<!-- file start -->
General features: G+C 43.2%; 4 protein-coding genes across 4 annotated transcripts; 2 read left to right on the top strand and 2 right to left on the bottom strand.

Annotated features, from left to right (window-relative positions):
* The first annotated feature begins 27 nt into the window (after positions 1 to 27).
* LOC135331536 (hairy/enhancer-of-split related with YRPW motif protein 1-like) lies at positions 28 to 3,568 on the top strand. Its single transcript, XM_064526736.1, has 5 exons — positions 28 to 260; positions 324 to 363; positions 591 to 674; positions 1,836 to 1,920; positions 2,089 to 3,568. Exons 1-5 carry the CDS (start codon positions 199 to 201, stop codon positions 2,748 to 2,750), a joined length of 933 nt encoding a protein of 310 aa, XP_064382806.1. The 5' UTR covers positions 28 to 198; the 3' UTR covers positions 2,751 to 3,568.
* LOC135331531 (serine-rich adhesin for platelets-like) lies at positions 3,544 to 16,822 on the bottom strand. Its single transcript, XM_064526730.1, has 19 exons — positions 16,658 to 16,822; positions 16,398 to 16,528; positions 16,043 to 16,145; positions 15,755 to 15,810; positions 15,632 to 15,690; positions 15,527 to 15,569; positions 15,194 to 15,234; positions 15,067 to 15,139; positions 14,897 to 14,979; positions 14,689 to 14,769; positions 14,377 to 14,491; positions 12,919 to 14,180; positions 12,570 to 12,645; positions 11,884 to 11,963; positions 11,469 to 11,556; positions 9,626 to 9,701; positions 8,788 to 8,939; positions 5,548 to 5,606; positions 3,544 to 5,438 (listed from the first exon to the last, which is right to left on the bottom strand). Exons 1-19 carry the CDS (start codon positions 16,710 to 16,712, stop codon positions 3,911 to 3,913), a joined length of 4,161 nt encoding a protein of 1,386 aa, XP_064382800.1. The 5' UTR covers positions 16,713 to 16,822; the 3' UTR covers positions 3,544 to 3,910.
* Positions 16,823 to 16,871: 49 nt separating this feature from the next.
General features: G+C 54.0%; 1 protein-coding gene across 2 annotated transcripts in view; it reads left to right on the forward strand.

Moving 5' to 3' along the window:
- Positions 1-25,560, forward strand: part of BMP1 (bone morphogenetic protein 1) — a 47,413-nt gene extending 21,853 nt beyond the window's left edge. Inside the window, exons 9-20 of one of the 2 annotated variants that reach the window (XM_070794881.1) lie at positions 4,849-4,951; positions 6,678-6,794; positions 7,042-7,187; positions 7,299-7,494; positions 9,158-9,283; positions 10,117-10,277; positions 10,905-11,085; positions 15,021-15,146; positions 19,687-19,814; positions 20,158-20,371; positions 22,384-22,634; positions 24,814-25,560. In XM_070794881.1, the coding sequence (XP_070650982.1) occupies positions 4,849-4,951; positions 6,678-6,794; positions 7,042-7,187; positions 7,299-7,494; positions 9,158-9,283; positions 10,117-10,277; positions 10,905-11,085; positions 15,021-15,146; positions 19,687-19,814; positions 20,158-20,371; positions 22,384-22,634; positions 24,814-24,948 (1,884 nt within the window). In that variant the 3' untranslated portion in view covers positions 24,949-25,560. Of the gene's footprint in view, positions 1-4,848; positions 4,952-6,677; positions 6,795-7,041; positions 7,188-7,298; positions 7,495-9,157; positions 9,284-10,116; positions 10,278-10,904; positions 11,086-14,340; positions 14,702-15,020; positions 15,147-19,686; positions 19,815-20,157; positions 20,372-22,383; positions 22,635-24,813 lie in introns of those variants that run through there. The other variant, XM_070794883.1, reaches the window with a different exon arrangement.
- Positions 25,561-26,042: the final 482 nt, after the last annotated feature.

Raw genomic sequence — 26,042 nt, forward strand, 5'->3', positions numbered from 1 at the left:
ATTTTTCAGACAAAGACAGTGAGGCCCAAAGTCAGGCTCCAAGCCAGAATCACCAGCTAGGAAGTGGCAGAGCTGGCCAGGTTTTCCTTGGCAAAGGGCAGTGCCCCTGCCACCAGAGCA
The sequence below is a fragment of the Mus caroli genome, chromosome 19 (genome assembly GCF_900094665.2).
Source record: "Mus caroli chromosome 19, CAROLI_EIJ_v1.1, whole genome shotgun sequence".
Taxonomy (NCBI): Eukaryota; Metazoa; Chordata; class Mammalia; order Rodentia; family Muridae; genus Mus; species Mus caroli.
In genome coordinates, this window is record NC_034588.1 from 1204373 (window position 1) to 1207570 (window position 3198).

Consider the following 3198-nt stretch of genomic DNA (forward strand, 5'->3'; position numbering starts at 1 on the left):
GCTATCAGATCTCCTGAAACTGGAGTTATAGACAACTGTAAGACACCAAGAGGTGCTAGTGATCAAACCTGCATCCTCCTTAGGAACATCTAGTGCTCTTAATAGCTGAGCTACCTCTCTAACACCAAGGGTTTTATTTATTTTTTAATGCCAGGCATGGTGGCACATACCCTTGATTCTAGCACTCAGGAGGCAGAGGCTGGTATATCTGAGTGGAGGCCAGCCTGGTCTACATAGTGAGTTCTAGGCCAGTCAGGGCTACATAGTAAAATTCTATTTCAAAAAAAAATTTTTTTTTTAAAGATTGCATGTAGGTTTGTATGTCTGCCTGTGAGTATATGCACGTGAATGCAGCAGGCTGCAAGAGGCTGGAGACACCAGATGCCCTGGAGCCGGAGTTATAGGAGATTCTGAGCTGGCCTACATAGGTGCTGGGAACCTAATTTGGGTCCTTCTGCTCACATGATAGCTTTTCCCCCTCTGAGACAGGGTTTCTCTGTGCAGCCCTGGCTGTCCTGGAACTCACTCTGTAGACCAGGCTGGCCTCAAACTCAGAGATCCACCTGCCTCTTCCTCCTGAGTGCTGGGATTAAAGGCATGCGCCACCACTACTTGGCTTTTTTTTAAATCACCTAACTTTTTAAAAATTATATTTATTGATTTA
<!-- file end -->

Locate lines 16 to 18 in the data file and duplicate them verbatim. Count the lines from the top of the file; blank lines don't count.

In genome coordinates, this window is record NC_034588.1 from 1204373 (window position 1) to 1207570 (window position 3198).

Consider the following 3198-nt stretch of genomic DNA (forward strand, 5'->3'; position numbering starts at 1 on the left):
GCTATCAGATCTCCTGAAACTGGAGTTATAGACAACTGTAAGACACCAAGAGGTGCTAGTGATCAAACCTGCATCCTCCTTAGGAACATCTAGTGCTCTTAATAGCTGAGCTACCTCTCTAACACCAAGGGTTTTATTTATTTTTTAATGCCAGGCATGGTGGCACATACCCTTGATTCTAGCACTCAGGAGGCAGAGGCTGGTATATCTGAGTGGAGGCCAGCCTGGTCTACATAGTGAGTTCTAGGCCAGTCAGGGCTACATAGTAAAATTCTATTTCAAAAAAAAATTTTTTTTTTAAAGATTGCATGTAGGTTTGTATGTCTGCCTGTGAGTATATGCACGTGAATGCAGCAGGCTGCAAGAGGCTGGAGACACCAGATGCCCTGGAGCCGGAGTTATAGGAGATTCTGAGCTGGCCTACATAGGTGCTGGGAACCTAATTTGGGTCCTTCTGCTCACATGATAGCTTTTCCCCCTCTGAGACAGGGTTTCTCTGTGCAGCCCTGGCTGTCCTGGAACTCACTCTGTAGACCAGGCTGGCCTCAAACTCAGAGATCCACCTGCCTCTTCCTCCTGAGTGCTGGGATTAAAGGCATGCGCCACCACTACTTGGCTTTTTTTTAAATCACCTAACTTTTTAAAAATTATATTTATTGATTTA